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     More boxers leave Sunshine  More boxers leave Sunshine The MTC Nestor ‘Sunshine’ Tobias Boxing and Fitness Academy has suffered another blow following the sudden departure of three of its boxers to a rival academy. Apart from former WBO world champion Paulus ‘The Rock’ Ambunda, it was today announced that heavyweight fighter Vikapita Meroro and Wilberforce Shihepo have also joined Salute Boxing Academy. Salute Boxing owner Kiriata Kamanya expressed excitement about their latest acquisitions. “We are happy to have acquired these boxers and we do believe that they will add value to our stable given their experience in boxing,” Kamanya said.


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    Tobias tight-lipped about exodusTobias tight-lipped about exodusThree boxers join Salute The Salute Boxing Academy continues to test the Nestor 'Sunshine' Tobias Boxing and Fitness Academy's patience. The MTC Nestor 'Sunshine' Tobias Boxing and Fitness Academy's Nestor Tobias says he has more important things to worry about than the boxers who have left the academy.

    The academy suffered another blow following the sudden departure of three of its boxers to a rival academy.

    Apart from former WBO world champion Paulus 'The Rock' Ambunda, it was announced yesterday that heavyweight fighter Vikapita Meroro and Wilberforce Shihepo had also joined Salute Boxing Academy.

    “I really do not want to comment on that because I have more important things to worry about like the progress of the academy and the upcoming fights on 9 September.

    “If you have a partnership with someone and they just decide to leave like that without consulting you, one always wonders,” Tobias said.

    Salute Boxing Academy owner Kiriata Kamanya expressed excitement about their latest acquisitions.

    “We are happy to have acquired these boxers and we do believe that they will add value to our stable given their experience in boxing,” Kamanya said.

    Shihepo last fought for his former recruiters in September 2016 and lost the fight for a vacant Commonwealth light heavyweight title to Cullum Johnson.

    The 34-year-old boxer has a record of 23 wins and nine losses in 32 fights.

    Meroro, who last fought in February this year, has won 28 and lost six of his 34 professional fights.

    It appears that Meroro has made a U-turn after announcing his retirement from professional boxing at the end of his last fight.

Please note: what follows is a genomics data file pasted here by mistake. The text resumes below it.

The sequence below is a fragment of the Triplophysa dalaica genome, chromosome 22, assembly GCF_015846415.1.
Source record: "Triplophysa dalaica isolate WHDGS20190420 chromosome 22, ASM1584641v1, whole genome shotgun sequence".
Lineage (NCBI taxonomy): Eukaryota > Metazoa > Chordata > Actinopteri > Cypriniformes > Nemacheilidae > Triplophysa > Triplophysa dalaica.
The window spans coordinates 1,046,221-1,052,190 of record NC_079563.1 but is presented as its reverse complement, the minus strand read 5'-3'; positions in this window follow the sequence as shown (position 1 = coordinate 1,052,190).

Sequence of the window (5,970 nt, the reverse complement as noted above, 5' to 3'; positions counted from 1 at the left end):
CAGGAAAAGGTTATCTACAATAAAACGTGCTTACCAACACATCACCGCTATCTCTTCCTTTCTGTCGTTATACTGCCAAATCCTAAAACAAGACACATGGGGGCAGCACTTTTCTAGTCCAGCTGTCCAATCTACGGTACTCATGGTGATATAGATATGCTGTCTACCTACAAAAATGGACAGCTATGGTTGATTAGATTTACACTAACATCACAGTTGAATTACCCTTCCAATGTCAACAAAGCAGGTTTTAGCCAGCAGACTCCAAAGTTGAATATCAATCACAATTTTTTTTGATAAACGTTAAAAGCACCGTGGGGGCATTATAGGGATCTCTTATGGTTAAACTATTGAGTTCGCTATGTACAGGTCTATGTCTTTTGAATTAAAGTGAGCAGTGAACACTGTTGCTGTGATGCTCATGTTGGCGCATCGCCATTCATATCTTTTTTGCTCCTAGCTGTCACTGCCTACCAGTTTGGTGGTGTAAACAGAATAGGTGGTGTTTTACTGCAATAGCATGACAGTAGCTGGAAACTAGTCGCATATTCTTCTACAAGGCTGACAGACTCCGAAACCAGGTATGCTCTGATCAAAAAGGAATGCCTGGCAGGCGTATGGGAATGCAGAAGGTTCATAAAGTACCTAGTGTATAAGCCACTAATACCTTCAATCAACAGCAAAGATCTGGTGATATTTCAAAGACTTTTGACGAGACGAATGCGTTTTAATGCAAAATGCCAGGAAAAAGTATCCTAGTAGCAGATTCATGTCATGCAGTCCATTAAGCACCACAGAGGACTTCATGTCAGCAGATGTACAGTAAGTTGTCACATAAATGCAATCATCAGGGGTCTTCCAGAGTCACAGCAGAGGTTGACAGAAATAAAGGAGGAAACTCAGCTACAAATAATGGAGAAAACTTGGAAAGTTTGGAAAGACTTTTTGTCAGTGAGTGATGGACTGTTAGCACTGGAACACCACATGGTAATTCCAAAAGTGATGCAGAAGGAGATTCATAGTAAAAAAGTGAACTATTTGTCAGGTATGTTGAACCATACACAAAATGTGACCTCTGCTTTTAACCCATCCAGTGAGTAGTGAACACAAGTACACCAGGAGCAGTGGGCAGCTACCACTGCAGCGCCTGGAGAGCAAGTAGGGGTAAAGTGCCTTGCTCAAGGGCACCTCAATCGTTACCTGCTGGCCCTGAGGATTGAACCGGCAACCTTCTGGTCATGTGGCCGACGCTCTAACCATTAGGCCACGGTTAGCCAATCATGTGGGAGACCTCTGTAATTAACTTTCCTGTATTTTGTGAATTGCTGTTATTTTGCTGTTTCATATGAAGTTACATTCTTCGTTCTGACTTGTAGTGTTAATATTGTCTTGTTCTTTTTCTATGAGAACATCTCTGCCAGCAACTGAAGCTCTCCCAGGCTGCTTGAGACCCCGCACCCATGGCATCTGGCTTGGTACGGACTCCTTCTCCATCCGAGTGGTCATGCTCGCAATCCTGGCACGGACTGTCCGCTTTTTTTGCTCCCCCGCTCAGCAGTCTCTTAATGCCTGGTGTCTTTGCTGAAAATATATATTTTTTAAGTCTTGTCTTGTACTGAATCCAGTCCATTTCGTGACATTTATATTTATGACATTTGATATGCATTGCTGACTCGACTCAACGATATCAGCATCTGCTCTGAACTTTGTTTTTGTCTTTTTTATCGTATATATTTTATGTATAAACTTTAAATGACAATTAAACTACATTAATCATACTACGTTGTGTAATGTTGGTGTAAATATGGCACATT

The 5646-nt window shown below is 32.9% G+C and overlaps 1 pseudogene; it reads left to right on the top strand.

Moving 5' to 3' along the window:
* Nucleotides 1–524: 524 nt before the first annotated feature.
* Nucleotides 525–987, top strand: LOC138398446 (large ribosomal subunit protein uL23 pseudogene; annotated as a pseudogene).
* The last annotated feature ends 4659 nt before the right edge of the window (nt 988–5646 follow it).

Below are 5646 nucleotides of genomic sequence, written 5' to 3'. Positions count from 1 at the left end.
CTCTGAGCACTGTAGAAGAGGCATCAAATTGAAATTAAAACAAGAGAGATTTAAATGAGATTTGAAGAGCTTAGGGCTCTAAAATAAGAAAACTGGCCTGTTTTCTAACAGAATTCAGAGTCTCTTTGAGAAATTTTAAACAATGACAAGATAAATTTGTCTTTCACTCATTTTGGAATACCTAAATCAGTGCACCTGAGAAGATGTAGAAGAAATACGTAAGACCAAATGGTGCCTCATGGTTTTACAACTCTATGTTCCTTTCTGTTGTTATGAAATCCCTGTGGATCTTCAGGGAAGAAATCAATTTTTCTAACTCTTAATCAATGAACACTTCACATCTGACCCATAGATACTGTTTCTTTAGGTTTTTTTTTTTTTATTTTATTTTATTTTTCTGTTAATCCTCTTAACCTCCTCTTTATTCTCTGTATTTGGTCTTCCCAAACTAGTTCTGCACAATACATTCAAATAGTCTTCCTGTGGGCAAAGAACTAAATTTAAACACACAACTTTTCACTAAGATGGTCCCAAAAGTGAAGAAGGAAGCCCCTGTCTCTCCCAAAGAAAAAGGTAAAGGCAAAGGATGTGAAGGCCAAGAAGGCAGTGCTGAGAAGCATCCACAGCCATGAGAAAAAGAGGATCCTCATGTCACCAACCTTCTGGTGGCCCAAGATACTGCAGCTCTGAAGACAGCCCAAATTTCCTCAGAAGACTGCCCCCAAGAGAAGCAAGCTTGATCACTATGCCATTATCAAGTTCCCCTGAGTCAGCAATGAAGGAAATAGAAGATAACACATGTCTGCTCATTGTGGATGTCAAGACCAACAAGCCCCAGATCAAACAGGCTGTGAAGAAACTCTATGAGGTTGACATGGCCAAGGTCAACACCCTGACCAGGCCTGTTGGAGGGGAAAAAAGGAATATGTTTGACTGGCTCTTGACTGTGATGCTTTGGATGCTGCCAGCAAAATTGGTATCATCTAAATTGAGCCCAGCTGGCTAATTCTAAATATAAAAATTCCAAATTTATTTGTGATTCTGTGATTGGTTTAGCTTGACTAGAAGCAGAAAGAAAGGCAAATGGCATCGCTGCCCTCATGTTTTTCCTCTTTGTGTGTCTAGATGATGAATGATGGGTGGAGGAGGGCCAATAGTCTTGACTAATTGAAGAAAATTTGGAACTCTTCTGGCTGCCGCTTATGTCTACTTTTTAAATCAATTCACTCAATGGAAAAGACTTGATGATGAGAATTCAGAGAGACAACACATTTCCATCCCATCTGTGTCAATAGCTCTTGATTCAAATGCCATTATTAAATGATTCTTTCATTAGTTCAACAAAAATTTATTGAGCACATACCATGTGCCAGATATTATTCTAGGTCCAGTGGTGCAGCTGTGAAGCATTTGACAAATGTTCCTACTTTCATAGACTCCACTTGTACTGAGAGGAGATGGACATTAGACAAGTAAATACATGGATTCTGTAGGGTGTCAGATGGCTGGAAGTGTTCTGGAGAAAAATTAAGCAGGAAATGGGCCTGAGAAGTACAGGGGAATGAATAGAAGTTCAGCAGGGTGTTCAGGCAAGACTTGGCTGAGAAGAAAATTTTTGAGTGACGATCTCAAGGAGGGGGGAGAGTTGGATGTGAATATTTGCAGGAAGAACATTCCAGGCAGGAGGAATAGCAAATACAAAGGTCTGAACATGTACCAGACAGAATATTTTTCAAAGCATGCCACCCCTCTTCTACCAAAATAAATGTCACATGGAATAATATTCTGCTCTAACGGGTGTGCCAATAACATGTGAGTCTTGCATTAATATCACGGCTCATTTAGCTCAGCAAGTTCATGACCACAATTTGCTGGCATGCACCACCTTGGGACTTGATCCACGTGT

The boxers said they had joined the Salute Academy because they were not contracted to Tobias.

    “I do not have any contract with Nestor Tobias and that is why I decided to join the Salute Boxing Academy,” Ambunda said.

    Shihepo and Meroro added that they wanted to improve their boxing careers with new promoters and trainers.

    It is also understood that the Soweto Boxing Academy has been taken over by the Salute Boxing Academy.


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    Dancers need money for championshipsDancers need money for championships NAMPA

    Dance Sport Namibia (DSN) needs financial assistance to help realise its dream of allowing dancers to compete at the International Dance Organisation (IDO) Commonwealth Dance Championships for the first time.

    The dance championships will be held at Sun City Resort in South Africa from 3 to 8 September.

    Speaking at a media conference in Windhoek on Friday, Venancius Rukero, the interim secretary of DSN, said the organisation needed N$100 000 to cover their entry fees, accommodation and meals during the competition.

    “We spoke to the government about these championships and they have committed to providing transport for us, but as a newly established organisation, we do not have the funds to cater for the rest of our needs,” he said.

    Rukero said this is the first time that dancing is regarded as a sport code in Namibia.

    The organisation will select 16 dancers to represent the country at the championships.

    “This year we want to participate at this Commonwealth Dance Championships as a test drive to see how things are done at the bigger stage,” he said.

    The IDO Commonwealth Dance Championships are held every second year in a different Commonwealth country.

    Some of the IDO disciplines are performing arts, street dance and special couples’ dances.

    DSN is a new member of the Namibia National Olympic Committee (NNOC), the Dance Sport Federation and the Namibia Sport Commission.